• mcotton

How working collaboratively, but safely, has never been more important

We are witnessing a scale of home working on a level that we’ve never experienced before. And as businesses under government guidance, empower staff to work remotely wherever possible, concerns around how they continue to keep data safe and secure will be front of mind for business owners



It’s fair to say that COVID-19 has meant some serious changes to their IT infrastructure for most organisations. As businesses and employees have settled into this new way of working, we’ve seen even routine tasks such as sharing large files or accessing sensitive information via the company network can be difficult while still adhering to company policy. Employees might be looking for ways to send multimedia files or are suddenly having to share more, and different data via email. Using insecure transfer solutions can lead to mistakes, loss of control, and potential breach incidents. In addition, businesses need to consider where data is being hosted when they upload to the Cloud, particularly considering some the stringent data residency rules as part of GDPR.


These companies continue to struggle to get everything in place, and in the meantime, this creates an environment where workarounds and shadow IT have crept in “just to get the job done”. After all, when productivity is at risk, security will often take a backseat.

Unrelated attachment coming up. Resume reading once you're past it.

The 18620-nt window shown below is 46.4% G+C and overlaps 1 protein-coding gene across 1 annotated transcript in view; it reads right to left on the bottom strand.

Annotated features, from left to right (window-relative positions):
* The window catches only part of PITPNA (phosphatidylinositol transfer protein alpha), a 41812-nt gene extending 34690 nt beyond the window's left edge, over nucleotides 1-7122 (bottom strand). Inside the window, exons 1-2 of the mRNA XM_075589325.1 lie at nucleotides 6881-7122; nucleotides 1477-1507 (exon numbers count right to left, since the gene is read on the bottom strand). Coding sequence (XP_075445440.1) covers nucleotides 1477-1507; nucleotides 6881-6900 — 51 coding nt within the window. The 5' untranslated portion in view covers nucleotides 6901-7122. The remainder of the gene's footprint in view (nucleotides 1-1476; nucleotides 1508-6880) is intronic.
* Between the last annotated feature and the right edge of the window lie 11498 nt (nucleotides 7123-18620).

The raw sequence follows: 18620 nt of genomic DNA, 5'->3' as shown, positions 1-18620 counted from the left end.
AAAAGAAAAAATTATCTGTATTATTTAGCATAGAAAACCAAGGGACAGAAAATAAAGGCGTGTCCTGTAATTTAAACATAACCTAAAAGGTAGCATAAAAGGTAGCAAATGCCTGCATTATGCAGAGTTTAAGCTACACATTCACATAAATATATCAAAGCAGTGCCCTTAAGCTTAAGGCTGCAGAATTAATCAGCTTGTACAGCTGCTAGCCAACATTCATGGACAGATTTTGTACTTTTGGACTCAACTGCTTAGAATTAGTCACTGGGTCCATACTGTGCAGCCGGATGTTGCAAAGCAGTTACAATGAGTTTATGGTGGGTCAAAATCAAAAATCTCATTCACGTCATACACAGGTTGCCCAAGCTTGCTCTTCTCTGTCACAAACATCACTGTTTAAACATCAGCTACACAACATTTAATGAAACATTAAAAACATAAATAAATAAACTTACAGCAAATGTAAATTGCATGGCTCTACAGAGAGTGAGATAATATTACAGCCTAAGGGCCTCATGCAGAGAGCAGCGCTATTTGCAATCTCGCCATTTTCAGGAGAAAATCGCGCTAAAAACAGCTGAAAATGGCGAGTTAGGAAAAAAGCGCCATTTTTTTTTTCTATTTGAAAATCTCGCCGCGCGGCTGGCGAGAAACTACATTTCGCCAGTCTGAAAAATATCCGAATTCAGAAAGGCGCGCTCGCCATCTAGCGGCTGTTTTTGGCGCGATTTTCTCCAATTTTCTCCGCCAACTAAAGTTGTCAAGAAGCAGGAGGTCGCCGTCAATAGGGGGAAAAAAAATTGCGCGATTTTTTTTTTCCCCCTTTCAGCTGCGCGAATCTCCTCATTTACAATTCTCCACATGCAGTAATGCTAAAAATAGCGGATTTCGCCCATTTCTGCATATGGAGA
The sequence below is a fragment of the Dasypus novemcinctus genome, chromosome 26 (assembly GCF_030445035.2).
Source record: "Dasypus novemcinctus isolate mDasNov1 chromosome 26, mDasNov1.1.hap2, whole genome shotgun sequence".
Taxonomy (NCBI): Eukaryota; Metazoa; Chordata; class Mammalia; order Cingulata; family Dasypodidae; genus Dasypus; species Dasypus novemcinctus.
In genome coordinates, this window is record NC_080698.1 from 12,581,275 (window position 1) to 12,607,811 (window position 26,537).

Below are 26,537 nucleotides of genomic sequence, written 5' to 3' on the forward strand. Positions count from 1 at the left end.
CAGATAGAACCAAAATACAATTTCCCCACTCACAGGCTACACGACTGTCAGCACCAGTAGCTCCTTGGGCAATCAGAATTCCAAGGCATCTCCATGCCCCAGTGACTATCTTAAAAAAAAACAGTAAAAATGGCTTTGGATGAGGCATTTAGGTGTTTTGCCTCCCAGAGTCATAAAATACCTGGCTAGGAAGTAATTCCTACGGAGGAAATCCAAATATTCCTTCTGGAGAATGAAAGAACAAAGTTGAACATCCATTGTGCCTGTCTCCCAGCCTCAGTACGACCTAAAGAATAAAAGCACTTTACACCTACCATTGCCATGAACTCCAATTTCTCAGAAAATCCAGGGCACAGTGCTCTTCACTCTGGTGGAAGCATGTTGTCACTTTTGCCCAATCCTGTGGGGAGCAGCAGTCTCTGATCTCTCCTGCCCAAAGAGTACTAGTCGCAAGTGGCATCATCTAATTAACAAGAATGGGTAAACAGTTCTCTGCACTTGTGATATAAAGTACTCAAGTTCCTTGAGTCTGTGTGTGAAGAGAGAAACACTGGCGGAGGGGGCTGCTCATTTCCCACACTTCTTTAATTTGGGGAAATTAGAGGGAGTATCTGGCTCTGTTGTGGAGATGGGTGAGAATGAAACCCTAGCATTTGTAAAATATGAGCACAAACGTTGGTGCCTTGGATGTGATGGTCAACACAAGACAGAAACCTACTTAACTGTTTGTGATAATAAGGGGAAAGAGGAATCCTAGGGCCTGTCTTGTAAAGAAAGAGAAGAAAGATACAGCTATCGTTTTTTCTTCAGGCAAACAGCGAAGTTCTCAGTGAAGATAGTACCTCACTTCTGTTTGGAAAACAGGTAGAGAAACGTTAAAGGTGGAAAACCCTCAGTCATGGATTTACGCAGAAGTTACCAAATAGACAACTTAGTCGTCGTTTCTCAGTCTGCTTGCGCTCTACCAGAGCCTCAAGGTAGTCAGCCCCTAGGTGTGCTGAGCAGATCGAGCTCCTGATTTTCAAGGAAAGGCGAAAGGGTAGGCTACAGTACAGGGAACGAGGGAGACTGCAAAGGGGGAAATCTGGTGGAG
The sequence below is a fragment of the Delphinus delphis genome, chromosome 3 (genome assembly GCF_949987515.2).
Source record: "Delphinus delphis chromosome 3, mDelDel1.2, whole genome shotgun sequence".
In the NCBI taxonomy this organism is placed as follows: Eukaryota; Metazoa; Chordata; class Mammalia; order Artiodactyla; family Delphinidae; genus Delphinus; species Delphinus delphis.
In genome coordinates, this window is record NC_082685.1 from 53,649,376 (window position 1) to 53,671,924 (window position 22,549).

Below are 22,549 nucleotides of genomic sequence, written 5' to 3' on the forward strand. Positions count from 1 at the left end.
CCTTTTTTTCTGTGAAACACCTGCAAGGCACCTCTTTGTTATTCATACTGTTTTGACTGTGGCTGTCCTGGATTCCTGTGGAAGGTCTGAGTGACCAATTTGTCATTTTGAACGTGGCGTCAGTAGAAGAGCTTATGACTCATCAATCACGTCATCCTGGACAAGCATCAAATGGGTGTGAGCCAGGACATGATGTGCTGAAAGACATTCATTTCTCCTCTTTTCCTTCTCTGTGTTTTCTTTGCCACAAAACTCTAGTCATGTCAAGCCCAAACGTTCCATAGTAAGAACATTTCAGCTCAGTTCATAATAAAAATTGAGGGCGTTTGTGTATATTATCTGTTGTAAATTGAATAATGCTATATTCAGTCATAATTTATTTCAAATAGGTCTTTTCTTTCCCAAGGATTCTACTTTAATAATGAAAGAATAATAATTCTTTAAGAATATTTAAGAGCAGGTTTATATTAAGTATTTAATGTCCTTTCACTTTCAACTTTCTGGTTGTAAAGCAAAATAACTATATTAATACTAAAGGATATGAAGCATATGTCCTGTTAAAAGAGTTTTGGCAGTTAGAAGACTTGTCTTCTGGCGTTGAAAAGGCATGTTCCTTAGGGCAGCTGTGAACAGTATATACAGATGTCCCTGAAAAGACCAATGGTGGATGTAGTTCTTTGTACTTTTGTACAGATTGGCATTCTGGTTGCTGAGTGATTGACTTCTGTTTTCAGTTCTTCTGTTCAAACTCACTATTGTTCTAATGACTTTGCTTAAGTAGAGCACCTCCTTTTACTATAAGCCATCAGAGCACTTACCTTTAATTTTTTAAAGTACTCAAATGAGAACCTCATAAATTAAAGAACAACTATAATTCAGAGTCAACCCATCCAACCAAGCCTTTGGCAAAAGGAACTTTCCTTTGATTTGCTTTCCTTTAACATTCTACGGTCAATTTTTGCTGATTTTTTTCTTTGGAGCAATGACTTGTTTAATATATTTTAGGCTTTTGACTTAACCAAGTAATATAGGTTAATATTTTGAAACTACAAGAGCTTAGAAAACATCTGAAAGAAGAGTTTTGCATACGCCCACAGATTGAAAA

From individual employee’s perspectives, our routine way of working has changed. There is a blurring of the boundaries between home and work leading to more people communicating beyond their normal working hours and from smaller screens (mobile devices and laptops etc), trying to maintain productivity at normal standards or having to amend their routines around personal circumstances. In this disruptive and highly stressed environment, the likelihood of making a mistake when sharing or collaborating on sensitive data increases.


Even before COVID-19 and large-scale remote working, figures published by the ICO found that 60% of personal data breaches in the first half of 2019 were the result of human error.


So what can businesses do?

1. Look for security software that doesn’t hamper productivity – Right now, employees are feeling increased pressure to prove their productivity. If you’re finding yourself selecting new solutions, its never been more crucial to select technologies that don’t add difficult extra steps for them or anyone they’re working with outside the organisation.

2. Automate security wherever possible

3. Engage employees over security best practices so they know what to look for, what to do – phishing emails are a good example of this

4. Choose collaboration/productivity solutions that have security baked into them.

5. Implement no-fault reporting – People often don’t report security incidents because they’re concerned about repercussions. Where it’s appropriate to do so, implement no-fault reporting to encourage individuals to report incidents in a timely manner.



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